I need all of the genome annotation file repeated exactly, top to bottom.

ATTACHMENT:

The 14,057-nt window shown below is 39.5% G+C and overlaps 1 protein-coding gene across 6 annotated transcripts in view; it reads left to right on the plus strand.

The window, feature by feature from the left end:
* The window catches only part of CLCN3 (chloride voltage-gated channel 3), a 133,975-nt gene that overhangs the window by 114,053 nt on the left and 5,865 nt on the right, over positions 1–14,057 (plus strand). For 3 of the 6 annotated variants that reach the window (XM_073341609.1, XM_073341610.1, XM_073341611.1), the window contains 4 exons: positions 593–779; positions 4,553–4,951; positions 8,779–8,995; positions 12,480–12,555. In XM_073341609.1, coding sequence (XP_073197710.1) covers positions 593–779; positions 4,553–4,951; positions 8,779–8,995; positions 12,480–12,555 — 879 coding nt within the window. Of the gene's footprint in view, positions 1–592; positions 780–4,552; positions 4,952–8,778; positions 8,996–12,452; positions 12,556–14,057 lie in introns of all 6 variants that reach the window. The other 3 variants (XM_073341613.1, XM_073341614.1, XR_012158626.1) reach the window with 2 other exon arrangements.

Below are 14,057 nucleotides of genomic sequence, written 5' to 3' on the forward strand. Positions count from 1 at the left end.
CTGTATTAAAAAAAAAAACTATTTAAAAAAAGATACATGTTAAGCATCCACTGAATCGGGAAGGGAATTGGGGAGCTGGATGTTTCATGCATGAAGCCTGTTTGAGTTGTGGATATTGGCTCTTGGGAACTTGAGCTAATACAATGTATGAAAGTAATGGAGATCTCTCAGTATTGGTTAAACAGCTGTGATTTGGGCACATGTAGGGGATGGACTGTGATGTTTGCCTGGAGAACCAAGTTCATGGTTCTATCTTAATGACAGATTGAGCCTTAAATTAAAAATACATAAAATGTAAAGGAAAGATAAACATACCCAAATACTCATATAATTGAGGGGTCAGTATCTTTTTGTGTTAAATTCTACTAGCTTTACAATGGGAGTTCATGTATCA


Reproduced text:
The 14,057-nt window shown below is 39.5% G+C and overlaps 1 protein-coding gene across 6 annotated transcripts in view; it reads left to right on the plus strand.

The window, feature by feature from the left end:
* The window catches only part of CLCN3 (chloride voltage-gated channel 3), a 133,975-nt gene that overhangs the window by 114,053 nt on the left and 5,865 nt on the right, over positions 1–14,057 (plus strand). For 3 of the 6 annotated variants that reach the window (XM_073341609.1, XM_073341610.1, XM_073341611.1), the window contains 4 exons: positions 593–779; positions 4,553–4,951; positions 8,779–8,995; positions 12,480–12,555. In XM_073341609.1, coding sequence (XP_073197710.1) covers positions 593–779; positions 4,553–4,951; positions 8,779–8,995; positions 12,480–12,555 — 879 coding nt within the window. Of the gene's footprint in view, positions 1–592; positions 780–4,552; positions 4,952–8,778; positions 8,996–12,452; positions 12,556–14,057 lie in introns of all 6 variants that reach the window. The other 3 variants (XM_073341613.1, XM_073341614.1, XR_012158626.1) reach the window with 2 other exon arrangements.

Below are 14,057 nucleotides of genomic sequence, written 5' to 3' on the forward strand. Positions count from 1 at the left end.
CTGTATTAAAAAAAAAAACTATTTAAAAAAAGATACATGTTAAGCATCCACTGAATCGGGAAGGGAATTGGGGAGCTGGATGTTTCATGCATGAAGCCTGTTTGAGTTGTGGATATTGGCTCTTGGGAACTTGAGCTAATACAATGTATGAAAGTAATGGAGATCTCTCAGTATTGGTTAAACAGCTGTGATTTGGGCACATGTAGGGGATGGACTGTGATGTTTGCCTGGAGAACCAAGTTCATGGTTCTATCTTAATGACAGATTGAGCCTTAAATTAAAAATACATAAAATGTAAAGGAAAGATAAACATACCCAAATACTCATATAATTGAGGGGTCAGTATCTTTTTGTGTTAAATTCTACTAGCTTTACAATGGGAGTTCATGTATCA